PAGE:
Talk about art imitating life.
I landed upon a classic movie while surfing TV channels. Kirk Douglas played a down-on-his-luck news reporter. When I began watching the movie, a man named Leo was trapped in a collapsed cave. Douglas managed to crawl within a few feet of Leo and was chatting with Leo, assuring the scared man that he would be rescued ASAP.
But secretly, Douglas had other plans. Keeping Leo trapped for at least seven days could revive Douglas's career. He had exclusive access to Leo. Writing daily updates could produce tremendous financial rewards; it could land Douglas a job with a major newspaper and a possible Pulitzer Prize.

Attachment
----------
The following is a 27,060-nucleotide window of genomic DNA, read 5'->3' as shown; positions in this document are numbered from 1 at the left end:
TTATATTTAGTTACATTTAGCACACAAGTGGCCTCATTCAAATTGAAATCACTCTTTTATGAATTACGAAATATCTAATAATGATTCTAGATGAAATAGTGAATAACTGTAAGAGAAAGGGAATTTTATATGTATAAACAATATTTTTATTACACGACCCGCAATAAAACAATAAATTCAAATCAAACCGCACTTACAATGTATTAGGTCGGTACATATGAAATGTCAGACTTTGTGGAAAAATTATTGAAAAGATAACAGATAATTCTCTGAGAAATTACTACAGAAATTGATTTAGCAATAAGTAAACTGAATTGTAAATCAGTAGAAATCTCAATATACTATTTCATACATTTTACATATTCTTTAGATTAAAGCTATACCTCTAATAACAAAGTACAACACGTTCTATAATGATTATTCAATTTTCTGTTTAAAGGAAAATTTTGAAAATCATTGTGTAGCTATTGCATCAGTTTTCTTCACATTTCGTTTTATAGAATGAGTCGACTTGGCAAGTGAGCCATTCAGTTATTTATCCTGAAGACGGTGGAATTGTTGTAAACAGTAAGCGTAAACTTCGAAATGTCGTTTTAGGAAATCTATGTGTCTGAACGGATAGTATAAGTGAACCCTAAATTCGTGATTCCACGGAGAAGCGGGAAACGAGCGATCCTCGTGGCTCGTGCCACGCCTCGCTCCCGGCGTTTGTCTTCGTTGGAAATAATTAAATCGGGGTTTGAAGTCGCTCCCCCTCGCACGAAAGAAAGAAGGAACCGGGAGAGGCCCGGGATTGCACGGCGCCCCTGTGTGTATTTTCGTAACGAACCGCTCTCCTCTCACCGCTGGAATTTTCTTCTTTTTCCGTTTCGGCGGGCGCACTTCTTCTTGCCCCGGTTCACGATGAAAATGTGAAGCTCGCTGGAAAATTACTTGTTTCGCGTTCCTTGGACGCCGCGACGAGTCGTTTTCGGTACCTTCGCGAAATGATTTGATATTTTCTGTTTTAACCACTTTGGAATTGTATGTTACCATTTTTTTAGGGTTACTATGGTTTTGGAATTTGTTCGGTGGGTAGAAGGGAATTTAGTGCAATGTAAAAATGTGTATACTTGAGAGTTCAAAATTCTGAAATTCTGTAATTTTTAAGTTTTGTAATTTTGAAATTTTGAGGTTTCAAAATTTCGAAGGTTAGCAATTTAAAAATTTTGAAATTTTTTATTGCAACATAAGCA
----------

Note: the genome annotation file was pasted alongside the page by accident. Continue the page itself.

Now here is the despicable aspect of the story: the engineer said his crew could get Leo out of the hole in sixteen hours.
Douglas manipulated the corrupt local sheriff, who was seeking re-election, to pressure the engineer to use a slower technique that would take at least five days to remove Leo from the hole. On the fifth day, when the crew was within a few feet of reaching him, Leo died.
Folks, I was struck by how closely the scenario in the movie paralleled real-life current events. After the movie, I told my wife, "Oh my gosh, I just watched the Obama administration in Benghazi."